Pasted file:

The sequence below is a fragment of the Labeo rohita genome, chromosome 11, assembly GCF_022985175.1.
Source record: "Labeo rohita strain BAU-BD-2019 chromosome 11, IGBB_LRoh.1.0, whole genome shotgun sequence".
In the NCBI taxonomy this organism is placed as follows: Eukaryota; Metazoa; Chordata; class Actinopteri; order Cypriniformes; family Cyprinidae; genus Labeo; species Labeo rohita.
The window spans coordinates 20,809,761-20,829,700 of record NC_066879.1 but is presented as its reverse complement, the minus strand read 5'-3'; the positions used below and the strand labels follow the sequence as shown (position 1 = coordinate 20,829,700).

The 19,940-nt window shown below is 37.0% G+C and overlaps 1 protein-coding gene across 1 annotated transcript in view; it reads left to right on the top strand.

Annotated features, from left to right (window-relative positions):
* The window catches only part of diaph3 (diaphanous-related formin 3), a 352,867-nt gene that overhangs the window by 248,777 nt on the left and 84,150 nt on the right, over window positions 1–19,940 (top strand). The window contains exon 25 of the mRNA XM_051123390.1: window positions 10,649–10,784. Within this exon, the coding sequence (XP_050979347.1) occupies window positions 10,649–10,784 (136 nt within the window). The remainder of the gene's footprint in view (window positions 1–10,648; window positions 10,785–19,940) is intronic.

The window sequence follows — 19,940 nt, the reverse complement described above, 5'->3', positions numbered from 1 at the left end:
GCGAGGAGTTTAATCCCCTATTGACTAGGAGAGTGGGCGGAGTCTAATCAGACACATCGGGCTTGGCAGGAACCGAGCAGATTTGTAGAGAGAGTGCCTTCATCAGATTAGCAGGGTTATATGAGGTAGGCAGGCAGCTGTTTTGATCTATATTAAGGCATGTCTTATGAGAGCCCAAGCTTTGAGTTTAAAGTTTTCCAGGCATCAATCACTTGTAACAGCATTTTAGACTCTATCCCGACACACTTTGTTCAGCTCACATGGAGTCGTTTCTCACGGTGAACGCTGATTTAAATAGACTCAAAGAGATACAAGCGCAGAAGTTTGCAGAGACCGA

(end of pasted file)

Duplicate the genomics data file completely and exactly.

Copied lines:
The sequence below is a fragment of the Labeo rohita genome, chromosome 11, assembly GCF_022985175.1.
Source record: "Labeo rohita strain BAU-BD-2019 chromosome 11, IGBB_LRoh.1.0, whole genome shotgun sequence".
In the NCBI taxonomy this organism is placed as follows: Eukaryota; Metazoa; Chordata; class Actinopteri; order Cypriniformes; family Cyprinidae; genus Labeo; species Labeo rohita.
The window spans coordinates 20,809,761-20,829,700 of record NC_066879.1 but is presented as its reverse complement, the minus strand read 5'-3'; the positions used below and the strand labels follow the sequence as shown (position 1 = coordinate 20,829,700).

The 19,940-nt window shown below is 37.0% G+C and overlaps 1 protein-coding gene across 1 annotated transcript in view; it reads left to right on the top strand.

Annotated features, from left to right (window-relative positions):
* The window catches only part of diaph3 (diaphanous-related formin 3), a 352,867-nt gene that overhangs the window by 248,777 nt on the left and 84,150 nt on the right, over window positions 1–19,940 (top strand). The window contains exon 25 of the mRNA XM_051123390.1: window positions 10,649–10,784. Within this exon, the coding sequence (XP_050979347.1) occupies window positions 10,649–10,784 (136 nt within the window). The remainder of the gene's footprint in view (window positions 1–10,648; window positions 10,785–19,940) is intronic.

The window sequence follows — 19,940 nt, the reverse complement described above, 5'->3', positions numbered from 1 at the left end:
GCGAGGAGTTTAATCCCCTATTGACTAGGAGAGTGGGCGGAGTCTAATCAGACACATCGGGCTTGGCAGGAACCGAGCAGATTTGTAGAGAGAGTGCCTTCATCAGATTAGCAGGGTTATATGAGGTAGGCAGGCAGCTGTTTTGATCTATATTAAGGCATGTCTTATGAGAGCCCAAGCTTTGAGTTTAAAGTTTTCCAGGCATCAATCACTTGTAACAGCATTTTAGACTCTATCCCGACACACTTTGTTCAGCTCACATGGAGTCGTTTCTCACGGTGAACGCTGATTTAAATAGACTCAAAGAGATACAAGCGCAGAAGTTTGCAGAGACCGA